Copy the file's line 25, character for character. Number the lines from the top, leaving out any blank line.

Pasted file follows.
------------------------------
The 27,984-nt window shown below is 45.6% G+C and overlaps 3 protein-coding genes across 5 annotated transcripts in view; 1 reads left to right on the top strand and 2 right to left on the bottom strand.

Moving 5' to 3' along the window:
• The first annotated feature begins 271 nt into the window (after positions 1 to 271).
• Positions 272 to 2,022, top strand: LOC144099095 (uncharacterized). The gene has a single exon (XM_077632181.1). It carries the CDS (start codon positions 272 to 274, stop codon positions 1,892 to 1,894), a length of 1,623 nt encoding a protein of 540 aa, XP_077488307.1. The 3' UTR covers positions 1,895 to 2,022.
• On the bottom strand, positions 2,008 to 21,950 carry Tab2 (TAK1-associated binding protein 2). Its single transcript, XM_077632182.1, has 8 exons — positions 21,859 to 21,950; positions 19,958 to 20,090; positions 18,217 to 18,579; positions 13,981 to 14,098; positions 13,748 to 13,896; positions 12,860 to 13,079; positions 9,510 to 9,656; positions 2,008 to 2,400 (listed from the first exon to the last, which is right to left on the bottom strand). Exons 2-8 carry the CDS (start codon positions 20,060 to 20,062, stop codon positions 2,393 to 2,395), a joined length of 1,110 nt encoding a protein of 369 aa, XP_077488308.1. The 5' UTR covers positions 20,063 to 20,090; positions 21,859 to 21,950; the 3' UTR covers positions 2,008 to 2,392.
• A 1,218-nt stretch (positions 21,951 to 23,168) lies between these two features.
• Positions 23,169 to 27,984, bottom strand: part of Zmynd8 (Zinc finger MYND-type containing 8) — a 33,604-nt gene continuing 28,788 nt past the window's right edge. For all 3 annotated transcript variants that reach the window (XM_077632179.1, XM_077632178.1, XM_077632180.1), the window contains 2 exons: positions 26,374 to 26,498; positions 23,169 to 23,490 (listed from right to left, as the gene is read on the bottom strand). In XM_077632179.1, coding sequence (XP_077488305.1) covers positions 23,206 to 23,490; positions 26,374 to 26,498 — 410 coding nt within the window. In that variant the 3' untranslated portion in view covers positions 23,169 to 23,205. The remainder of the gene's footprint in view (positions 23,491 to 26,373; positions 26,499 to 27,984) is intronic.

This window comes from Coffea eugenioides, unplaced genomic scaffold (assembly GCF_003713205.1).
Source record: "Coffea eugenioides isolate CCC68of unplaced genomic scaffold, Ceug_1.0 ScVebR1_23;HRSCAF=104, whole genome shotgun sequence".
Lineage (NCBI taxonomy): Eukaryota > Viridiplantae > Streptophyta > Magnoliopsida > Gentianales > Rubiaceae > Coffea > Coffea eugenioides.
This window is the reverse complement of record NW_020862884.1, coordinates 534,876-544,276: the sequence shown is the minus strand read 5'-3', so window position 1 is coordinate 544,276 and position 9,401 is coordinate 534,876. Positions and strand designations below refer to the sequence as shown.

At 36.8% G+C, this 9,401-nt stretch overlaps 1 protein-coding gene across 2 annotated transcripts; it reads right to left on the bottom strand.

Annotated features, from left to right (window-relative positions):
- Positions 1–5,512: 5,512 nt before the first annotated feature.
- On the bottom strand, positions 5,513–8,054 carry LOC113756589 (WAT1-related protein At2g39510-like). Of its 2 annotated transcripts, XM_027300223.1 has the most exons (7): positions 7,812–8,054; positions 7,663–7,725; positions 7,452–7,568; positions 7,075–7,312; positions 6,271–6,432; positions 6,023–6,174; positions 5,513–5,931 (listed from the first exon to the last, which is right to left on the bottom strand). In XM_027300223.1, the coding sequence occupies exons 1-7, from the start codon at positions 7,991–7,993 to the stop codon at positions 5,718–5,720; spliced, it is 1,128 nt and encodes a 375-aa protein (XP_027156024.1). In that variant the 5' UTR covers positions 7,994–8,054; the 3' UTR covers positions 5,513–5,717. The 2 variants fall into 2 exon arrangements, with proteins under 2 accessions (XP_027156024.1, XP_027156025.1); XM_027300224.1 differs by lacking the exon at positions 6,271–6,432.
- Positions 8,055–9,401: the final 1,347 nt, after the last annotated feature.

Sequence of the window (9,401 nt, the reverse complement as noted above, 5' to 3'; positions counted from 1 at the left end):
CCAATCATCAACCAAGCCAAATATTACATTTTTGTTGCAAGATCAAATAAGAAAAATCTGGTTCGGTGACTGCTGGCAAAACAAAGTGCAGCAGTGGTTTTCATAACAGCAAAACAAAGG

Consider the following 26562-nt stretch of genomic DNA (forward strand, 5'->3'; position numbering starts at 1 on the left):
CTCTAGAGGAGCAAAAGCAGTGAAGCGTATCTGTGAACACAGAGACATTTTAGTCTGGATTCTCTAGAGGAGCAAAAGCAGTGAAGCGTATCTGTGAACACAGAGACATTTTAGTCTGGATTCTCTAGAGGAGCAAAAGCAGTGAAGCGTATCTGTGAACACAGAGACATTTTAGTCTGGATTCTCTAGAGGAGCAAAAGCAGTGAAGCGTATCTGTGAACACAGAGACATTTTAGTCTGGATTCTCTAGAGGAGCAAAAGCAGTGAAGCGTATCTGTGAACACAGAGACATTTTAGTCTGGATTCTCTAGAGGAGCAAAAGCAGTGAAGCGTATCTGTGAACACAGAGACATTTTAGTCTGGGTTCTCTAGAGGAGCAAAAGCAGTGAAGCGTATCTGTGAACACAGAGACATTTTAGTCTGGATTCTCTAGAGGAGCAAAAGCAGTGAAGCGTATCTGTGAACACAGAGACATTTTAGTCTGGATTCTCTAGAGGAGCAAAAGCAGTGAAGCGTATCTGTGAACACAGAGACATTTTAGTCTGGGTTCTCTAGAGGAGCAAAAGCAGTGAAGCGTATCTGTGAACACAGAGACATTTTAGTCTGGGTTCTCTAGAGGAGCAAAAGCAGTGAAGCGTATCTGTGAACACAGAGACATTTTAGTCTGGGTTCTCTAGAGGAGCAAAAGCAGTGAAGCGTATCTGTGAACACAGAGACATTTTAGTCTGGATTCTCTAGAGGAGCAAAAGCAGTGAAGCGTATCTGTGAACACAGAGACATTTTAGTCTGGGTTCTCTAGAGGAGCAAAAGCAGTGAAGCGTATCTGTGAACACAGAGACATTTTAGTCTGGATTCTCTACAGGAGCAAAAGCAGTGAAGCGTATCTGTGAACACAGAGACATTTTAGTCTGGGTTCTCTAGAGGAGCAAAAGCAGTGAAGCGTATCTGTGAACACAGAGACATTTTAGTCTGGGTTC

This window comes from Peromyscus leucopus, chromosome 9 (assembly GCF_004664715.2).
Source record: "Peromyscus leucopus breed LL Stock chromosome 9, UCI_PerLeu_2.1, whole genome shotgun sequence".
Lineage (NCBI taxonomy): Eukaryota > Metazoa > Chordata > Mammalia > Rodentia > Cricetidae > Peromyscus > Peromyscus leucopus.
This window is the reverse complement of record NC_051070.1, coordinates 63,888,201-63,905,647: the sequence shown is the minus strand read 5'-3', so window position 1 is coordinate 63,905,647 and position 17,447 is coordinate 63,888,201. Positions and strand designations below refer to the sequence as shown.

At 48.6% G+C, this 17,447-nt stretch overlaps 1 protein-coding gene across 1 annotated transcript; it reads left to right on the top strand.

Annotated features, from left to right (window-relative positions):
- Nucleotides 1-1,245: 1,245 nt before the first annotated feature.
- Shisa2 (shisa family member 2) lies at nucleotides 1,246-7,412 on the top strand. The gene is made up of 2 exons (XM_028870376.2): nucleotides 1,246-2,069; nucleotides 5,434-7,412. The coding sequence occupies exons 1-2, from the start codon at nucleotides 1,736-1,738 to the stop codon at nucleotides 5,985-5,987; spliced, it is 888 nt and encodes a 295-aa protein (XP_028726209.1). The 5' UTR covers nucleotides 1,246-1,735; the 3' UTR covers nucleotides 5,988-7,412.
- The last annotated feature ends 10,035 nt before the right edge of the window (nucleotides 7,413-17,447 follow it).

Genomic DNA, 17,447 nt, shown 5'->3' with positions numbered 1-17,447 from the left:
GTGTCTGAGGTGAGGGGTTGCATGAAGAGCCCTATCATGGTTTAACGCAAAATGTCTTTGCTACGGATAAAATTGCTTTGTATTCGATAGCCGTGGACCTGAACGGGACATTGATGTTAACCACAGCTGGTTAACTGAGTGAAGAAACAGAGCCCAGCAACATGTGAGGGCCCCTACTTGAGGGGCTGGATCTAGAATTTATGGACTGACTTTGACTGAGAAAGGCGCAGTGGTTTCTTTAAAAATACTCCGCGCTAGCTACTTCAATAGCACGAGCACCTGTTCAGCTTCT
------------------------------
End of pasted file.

At 48.6% G+C, this 17,447-nt stretch overlaps 1 protein-coding gene across 1 annotated transcript; it reads left to right on the top strand.